Huey Newton described power as the ability to define phenomena and make it act in a desired manner. Physics defines power as the rate at which work is performed or the rate at which energy is converted. My 13-year-old brother said it’s the ability to do what you want with ease.
However one chooses to view it, power is the control to present the perception you want. Marketers, television producers, videographers, for example, have the power to shape a production exactly to their tastes. Background props, picture placement, off-screen chatter are all tools at their disposal. Nothing is by coincidence.
In that vein, media images have an advantage in shaping how a group or groups of people view themselves. We spend the majority of our time imbibing these images and self-fulfilling them. We mimic behaviors from art and form parasocial relationships with the Derwins, Obamas and Michael Jacksons because of our inability – or lack of will – to distinguish the fact that we don’t actually know these people.
Although art imitates life, life often becomes a caricature of art, and a cycle begins. Like a cyclone that picks up speed as it comes across warm moist air, this cycle gains speed as it comes across dollars.
If it makes money, then it makes sense.
If Jews aren’t depicted as all-powerful, heavily liberal and far-sighted, they are miserly and victimized. White women are depicted as the ultimate desirable prize, but also as innocent and aloof. Black men are often shown as brutes, trigger-happy, heavy boned, charismatic and funny, at the expense of being brainiacs. Mexicans travel in packs and are not only industrious, but can be murderous. And their women are loyal and in a word, crazy.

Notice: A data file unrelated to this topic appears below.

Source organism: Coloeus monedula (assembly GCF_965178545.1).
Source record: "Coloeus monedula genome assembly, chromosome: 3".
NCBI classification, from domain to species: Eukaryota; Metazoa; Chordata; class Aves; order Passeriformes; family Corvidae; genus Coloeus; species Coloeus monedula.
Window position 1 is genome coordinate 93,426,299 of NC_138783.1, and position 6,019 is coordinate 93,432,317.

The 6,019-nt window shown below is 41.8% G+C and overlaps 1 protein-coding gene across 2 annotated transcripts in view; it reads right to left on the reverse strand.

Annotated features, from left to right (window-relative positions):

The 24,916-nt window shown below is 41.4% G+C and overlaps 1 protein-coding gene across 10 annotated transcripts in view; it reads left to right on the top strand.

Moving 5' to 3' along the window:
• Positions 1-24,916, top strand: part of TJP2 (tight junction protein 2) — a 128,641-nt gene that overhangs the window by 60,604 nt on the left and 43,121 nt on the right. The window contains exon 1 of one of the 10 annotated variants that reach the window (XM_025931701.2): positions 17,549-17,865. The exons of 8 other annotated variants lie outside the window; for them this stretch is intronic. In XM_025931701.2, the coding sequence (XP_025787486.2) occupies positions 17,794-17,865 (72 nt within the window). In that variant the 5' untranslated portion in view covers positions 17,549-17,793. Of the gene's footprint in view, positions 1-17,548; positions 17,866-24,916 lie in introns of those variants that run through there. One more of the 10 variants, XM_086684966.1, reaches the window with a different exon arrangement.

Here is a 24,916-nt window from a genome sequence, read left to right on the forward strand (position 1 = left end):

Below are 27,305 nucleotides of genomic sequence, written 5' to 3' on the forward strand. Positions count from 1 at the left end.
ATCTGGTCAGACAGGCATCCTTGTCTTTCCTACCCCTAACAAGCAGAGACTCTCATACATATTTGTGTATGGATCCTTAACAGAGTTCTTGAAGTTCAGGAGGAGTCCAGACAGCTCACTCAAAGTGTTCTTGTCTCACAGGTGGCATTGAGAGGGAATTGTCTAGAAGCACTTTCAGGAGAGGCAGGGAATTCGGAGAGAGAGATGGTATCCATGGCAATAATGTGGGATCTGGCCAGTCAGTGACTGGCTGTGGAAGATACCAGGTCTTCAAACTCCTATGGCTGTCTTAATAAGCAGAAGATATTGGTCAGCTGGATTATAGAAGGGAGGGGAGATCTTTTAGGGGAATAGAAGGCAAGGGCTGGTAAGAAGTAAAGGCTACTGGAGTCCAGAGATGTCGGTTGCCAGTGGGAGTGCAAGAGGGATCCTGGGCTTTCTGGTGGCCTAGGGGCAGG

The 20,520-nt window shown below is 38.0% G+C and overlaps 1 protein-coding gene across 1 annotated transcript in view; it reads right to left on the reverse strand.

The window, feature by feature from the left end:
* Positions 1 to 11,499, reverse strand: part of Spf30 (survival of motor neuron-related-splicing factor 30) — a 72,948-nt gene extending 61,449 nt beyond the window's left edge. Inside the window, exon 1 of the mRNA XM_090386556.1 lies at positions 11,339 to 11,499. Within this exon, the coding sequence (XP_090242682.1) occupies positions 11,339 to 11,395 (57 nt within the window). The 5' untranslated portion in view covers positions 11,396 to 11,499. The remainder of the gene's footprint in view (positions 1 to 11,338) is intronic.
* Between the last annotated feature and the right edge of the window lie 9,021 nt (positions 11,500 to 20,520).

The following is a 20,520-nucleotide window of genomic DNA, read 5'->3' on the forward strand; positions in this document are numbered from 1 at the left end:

Japanese and Chinese and Vietnamese and Taiwanese have their math genius, heavy gambling, hard-to-please archetypes. And on and on. This is not to say there aren’t elements of truth in these characterizations. This is to say that balance in people representation comes a distant second to the profit motive.
In the case of the American Black woman this is no exception. Being that this is a magazine focused on Black women, it grieves, yet makes sense to me, that so much space is spent analyzing and lamenting macro opinions of their existence. The contradictions are glaring: Black women are the focus of so many studies, but they’re also socially invisible.
Black women are victims of patriarchy, but are the leaders in pizazz and flyness. Black women are this. They are that. They do this. They don’t do that.
Man…it must suck to be a Black woman.
Eh. Can a Black woman just…be?
Presenting Black women in a certain light has always been profitable. Ask the most financially successful black auteur of the past 20 years. It’s been written in this magazine before by yours truly, so forgive me for the redundancy. With so many studies and focus groups and backyard pow-wows, the fate of the American Black woman is on tenuous ground, shaped by whatever an expert or group of experts are musing on at the particular moment.